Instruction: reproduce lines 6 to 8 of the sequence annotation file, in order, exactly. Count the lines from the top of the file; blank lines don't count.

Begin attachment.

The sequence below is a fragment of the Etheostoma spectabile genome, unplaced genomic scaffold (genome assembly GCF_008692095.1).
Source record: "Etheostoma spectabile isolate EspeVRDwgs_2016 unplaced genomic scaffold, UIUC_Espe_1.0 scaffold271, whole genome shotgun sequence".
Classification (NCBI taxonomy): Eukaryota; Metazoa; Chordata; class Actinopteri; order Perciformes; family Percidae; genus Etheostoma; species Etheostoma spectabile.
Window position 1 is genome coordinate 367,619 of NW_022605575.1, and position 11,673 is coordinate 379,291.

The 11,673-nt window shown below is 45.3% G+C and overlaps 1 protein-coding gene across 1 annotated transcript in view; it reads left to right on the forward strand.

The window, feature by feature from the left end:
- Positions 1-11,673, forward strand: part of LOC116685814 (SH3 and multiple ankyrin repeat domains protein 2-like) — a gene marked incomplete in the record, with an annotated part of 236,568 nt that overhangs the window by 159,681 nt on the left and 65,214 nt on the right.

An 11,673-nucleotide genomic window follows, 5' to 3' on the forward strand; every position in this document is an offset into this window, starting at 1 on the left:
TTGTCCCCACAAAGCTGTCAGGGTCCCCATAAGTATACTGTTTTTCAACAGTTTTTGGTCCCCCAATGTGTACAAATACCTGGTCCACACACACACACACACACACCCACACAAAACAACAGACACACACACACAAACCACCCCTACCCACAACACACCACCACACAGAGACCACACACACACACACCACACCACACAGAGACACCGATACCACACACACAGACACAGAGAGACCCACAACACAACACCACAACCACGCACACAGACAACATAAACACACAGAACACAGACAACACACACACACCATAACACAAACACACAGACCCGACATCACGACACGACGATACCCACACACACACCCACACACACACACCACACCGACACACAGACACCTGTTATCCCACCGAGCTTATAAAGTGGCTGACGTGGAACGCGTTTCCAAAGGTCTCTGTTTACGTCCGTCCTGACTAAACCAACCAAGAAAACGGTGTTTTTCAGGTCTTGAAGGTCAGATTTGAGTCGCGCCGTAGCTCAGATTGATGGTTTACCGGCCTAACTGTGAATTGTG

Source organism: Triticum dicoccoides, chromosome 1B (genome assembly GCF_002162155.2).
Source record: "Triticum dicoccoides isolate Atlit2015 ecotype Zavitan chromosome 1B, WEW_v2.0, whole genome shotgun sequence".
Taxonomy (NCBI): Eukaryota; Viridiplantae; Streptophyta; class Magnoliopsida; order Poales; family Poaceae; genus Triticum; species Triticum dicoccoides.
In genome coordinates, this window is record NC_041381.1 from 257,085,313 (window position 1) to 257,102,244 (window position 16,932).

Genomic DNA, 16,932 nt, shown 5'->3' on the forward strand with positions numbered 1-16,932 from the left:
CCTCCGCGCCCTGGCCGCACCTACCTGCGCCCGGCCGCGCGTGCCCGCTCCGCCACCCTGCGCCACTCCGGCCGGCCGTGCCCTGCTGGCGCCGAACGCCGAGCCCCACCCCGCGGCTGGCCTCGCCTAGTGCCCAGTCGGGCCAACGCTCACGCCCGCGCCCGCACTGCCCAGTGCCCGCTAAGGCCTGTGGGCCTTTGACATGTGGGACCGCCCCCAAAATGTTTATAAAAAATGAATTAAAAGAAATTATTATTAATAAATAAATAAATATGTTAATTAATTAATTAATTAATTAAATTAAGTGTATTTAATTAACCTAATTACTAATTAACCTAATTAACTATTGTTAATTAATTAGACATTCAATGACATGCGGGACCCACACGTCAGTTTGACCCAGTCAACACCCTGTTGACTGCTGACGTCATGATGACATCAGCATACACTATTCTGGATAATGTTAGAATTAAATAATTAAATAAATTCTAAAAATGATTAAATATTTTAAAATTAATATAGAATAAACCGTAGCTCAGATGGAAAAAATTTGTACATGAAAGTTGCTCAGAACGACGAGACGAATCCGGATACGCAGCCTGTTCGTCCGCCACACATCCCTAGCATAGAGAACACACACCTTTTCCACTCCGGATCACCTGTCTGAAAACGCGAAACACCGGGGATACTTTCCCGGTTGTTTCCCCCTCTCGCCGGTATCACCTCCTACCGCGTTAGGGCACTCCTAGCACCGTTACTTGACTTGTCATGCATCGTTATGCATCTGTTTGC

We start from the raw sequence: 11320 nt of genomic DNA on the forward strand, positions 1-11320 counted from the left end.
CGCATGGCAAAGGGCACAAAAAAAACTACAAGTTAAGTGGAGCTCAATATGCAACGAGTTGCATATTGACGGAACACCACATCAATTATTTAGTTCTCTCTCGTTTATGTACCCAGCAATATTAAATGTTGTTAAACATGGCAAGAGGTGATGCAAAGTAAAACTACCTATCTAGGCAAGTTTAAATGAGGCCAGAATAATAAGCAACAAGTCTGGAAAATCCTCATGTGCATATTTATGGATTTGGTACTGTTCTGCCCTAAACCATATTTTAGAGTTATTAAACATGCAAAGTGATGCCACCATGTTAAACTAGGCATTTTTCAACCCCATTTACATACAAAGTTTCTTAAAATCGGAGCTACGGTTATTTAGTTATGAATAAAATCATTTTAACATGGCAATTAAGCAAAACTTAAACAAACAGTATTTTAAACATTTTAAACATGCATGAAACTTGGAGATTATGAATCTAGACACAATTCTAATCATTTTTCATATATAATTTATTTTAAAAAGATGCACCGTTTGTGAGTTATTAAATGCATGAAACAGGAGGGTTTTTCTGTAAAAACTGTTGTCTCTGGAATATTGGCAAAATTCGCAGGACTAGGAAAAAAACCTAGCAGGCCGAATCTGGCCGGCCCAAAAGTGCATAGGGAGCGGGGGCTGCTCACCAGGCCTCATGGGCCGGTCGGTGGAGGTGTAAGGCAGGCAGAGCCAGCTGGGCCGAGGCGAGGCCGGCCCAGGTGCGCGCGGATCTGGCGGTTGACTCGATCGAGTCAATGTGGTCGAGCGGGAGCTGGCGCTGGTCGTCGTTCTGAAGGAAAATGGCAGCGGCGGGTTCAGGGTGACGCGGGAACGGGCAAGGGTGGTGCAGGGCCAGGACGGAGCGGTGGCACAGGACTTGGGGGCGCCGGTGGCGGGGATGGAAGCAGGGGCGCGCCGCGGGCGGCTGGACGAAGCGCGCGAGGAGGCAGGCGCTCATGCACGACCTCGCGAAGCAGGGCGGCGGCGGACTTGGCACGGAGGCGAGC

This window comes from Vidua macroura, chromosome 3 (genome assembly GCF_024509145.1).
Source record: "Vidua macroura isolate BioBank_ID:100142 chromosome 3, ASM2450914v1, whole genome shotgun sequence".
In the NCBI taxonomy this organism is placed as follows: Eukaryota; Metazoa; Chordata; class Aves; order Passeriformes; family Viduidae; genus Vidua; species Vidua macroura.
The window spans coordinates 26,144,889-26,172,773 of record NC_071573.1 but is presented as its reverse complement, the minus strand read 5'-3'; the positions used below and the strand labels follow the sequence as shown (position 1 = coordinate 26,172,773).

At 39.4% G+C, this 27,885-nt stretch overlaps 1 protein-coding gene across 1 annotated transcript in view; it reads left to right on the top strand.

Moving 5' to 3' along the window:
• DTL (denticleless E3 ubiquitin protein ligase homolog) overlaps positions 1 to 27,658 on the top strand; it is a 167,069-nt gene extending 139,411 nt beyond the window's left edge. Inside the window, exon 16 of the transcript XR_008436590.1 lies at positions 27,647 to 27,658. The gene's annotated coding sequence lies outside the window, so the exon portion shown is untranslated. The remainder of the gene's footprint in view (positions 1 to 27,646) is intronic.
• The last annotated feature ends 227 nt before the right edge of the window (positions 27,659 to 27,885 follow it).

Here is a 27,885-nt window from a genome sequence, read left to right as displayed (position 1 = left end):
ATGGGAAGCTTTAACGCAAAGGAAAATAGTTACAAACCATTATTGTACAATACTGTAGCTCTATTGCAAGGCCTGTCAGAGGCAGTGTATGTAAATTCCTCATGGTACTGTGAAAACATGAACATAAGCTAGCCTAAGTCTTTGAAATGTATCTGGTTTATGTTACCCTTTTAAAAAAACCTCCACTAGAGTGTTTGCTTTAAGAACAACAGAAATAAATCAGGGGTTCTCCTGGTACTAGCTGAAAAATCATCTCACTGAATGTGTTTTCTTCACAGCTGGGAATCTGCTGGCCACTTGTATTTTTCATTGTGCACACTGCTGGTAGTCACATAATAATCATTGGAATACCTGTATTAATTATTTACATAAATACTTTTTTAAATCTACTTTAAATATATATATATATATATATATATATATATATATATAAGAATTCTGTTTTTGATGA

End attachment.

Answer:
The window, feature by feature from the left end:
- Positions 1-11,673, forward strand: part of LOC116685814 (SH3 and multiple ankyrin repeat domains protein 2-like) — a gene marked incomplete in the record, with an annotated part of 236,568 nt that overhangs the window by 159,681 nt on the left and 65,214 nt on the right.

An 11,673-nucleotide genomic window follows, 5' to 3' on the forward strand; every position in this document is an offset into this window, starting at 1 on the left: